Bloomberg Tax
Sept. 7, 2022, 12:00 PM

Liz Truss’s Problems Have Already Started: Editorial

The Editors
The Editors

Liz Truss could hardly pick worse circumstances under which to become Britain’s new prime minister, even leaving aside the rain that delayed her inaugural speech. She won a smaller share of her party’s votes than her predecessors, enjoys little public enthusiasm, and inherits potentially the worst economic crisis in a generation. Whether Truss exceeds expectations will depend on her willingness to abandon campaign slogans for pragmatic solutions.

During the contest to replace outgoing prime minister Boris Johnson as Tory party leader, Truss burnished her credentials as a traditional conservative in the mold of Ronald Reagan and Margaret Thatcher. She ruled out “handouts” to tackle the soaring cost of living (before ruling them back in), pledged sweeping tax cuts, and promised to unleash growth with supply-side reforms. She also vowed to increase defense spending, while skirting any serious discussion of how to reform the dangerously overextended National Health Service.

To govern is to choose, though, and as prime minister Truss will need to speak honestly about trade-offs and demonstrate an ability to compromise — especially on the two major issues where she’ll have to make early decisions.

One is the cost of living crisis. Truss is right to want to bring down the highest tax burden since the 1940s and to be skeptical of indiscriminate government intervention. But cutting taxes alone isn’t enough. Energy prices are set to rise 80% in October, with the prospect of more jumps in the first half of next year. Truss’s early statements have shown she’s alive to economic and social damage that would result in failing to respond to the widespread hardship. The question is how to go about it.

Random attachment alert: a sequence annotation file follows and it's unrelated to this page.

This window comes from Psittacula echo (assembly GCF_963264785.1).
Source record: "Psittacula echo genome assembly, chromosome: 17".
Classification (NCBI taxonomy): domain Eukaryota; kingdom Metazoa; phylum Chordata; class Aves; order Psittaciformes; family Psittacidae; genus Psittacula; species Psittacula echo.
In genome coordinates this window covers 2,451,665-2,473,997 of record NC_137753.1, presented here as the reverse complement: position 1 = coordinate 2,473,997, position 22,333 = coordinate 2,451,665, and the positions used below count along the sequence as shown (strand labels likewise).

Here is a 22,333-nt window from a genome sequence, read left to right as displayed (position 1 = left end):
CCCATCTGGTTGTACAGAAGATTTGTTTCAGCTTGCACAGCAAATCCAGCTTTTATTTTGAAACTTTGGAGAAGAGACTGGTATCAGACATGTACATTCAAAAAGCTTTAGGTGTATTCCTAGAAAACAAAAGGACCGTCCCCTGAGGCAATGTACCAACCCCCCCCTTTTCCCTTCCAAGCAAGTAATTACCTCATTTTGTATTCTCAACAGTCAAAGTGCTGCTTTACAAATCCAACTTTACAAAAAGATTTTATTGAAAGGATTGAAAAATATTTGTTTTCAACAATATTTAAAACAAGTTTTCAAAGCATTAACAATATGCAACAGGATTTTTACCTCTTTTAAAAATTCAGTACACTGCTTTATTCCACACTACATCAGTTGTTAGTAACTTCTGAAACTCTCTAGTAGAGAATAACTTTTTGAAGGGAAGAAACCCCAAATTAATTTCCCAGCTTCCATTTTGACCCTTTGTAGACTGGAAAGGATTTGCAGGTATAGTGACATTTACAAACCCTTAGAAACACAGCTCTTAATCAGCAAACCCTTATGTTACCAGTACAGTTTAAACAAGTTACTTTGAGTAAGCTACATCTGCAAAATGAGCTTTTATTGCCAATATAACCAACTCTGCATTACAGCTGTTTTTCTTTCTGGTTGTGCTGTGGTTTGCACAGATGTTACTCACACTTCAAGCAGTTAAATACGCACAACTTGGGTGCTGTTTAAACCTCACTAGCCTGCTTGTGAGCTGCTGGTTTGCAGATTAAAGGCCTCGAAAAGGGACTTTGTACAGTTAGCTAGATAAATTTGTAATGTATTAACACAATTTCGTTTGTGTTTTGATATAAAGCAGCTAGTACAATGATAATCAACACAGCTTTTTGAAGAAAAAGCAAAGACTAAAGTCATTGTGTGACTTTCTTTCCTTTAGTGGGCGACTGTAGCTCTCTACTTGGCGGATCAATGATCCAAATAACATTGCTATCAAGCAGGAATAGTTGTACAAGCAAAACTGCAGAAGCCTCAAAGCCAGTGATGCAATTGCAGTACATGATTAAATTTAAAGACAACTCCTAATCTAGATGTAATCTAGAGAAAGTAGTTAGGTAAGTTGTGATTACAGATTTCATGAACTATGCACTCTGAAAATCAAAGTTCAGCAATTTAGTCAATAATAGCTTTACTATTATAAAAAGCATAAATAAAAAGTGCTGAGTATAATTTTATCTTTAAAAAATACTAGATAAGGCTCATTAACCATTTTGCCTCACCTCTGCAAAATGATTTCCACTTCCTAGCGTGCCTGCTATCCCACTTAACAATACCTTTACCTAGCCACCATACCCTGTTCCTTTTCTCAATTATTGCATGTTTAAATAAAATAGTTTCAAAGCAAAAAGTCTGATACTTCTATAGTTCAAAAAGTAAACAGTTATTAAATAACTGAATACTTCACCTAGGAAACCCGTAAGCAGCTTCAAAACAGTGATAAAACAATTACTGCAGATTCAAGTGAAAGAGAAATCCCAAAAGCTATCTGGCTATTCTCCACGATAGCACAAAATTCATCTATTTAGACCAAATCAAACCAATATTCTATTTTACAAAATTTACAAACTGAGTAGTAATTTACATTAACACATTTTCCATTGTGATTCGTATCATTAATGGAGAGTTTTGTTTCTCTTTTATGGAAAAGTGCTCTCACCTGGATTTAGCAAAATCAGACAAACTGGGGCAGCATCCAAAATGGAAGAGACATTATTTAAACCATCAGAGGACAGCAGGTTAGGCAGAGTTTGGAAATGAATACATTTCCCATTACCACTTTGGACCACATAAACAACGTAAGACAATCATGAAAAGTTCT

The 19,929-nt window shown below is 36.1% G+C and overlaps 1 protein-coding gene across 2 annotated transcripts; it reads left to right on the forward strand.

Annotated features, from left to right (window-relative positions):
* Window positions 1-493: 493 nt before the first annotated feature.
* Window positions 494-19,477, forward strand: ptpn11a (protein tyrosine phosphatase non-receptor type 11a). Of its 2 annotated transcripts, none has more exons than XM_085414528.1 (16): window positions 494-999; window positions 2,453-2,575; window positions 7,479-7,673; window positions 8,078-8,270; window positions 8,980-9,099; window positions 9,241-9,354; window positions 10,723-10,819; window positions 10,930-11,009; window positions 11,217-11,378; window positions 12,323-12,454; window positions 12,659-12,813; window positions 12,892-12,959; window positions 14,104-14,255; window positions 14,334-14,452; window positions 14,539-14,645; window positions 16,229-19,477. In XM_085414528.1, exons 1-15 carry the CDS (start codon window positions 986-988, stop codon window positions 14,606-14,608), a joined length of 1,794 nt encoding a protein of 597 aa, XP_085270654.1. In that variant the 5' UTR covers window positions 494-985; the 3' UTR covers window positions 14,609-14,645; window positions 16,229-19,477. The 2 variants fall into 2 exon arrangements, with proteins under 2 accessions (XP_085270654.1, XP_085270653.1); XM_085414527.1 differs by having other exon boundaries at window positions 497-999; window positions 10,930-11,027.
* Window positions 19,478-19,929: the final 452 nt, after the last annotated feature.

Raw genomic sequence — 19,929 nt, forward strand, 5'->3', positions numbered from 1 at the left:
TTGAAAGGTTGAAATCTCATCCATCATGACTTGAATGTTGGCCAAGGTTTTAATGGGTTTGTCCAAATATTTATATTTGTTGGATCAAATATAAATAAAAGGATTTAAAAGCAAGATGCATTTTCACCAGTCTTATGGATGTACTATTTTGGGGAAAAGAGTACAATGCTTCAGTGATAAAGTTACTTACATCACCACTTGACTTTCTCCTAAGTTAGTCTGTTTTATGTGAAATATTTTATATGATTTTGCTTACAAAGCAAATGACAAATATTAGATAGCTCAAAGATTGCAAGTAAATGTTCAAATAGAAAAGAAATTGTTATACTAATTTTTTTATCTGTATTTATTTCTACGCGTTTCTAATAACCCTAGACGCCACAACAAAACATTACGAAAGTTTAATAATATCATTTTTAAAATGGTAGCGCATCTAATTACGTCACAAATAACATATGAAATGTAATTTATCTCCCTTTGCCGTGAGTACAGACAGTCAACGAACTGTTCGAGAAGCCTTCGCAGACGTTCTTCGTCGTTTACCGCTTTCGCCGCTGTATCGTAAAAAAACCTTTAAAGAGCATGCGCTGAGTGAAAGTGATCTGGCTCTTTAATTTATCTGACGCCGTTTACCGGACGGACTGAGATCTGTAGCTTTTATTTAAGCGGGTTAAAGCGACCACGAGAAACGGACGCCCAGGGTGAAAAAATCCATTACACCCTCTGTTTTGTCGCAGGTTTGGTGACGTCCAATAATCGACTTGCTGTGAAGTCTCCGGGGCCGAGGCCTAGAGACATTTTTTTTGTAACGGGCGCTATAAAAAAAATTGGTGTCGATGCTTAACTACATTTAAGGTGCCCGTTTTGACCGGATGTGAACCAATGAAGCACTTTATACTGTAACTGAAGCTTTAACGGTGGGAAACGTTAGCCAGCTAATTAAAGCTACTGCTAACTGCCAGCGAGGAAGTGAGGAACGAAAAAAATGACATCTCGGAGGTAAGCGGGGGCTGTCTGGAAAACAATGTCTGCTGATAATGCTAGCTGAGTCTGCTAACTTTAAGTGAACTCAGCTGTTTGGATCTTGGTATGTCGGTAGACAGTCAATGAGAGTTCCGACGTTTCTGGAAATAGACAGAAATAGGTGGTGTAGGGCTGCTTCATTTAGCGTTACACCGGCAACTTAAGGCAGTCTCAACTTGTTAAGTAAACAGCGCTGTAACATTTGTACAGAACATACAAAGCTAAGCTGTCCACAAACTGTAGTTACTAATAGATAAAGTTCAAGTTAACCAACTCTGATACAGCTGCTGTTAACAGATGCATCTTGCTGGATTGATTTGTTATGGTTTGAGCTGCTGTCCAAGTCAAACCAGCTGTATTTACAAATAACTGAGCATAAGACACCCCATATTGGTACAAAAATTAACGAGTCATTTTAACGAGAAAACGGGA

Simply freezing prices and hiding the inflation in long-dated loans to energy suppliers is the simplest and most politically appealing approach, but untargeted relief would be enormously costly and the government needs to set out how it will be paid for. It also creates a disincentive for people to cut their energy use, further hampering the government’s decarbonization goals (which Truss has largely avoided mentioning).

Truss’s second defining choice is whether to pursue the path of confrontation or cooperation with Europe. UK-EU relations are at a low point, which is saying a lot. But it’s Britain’s actions that have set up a collision course with worrying consequences.

Truss-supporting Conservatives want to rip up the Northern Ireland Protocol, the part of the Brexit divorce deal that governs trade in Northern Ireland. There is a piece of legislation aiming to do just that — unilaterally. The result, if no compromise is found, could be a serious deterioration in relations that threatens everything from science cooperation to wider UK-EU trade and stability in Northern Ireland itself. The EU should help facilitate a compromise, but first the UK should remove the loaded gun from the table.

Considerably more headaches await the prime minister, including a series of public-sector strikes, faltering social care for the elderly and chronically ill, and sustaining military support for Ukraine. In her first act as head of government, Truss appointed a senior leadership team that’s already the most diverse in history. Truss’s task now is to restore confidence in the government’s ability to manage crises at home while providing steady, stable leadership on the world stage. Not just Britons should wish her success.

More From Other Writers at Bloomberg Opinion:

  • Liz Truss’s High-Wire Plan Could Actually Avert a Recession: Therese Raphael

  • Can Truss Make the Shorts Look Silly? Just Maybe: John Authers

  • ECB Hawks Should Be Careful What They Wish For: Marcus Ashworth

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—Editors: Therese Raphael, Romesh Ratnesar.

To contact the senior editor responsible for Bloomberg Opinion’s editorials: Timothy L. O’Brien at

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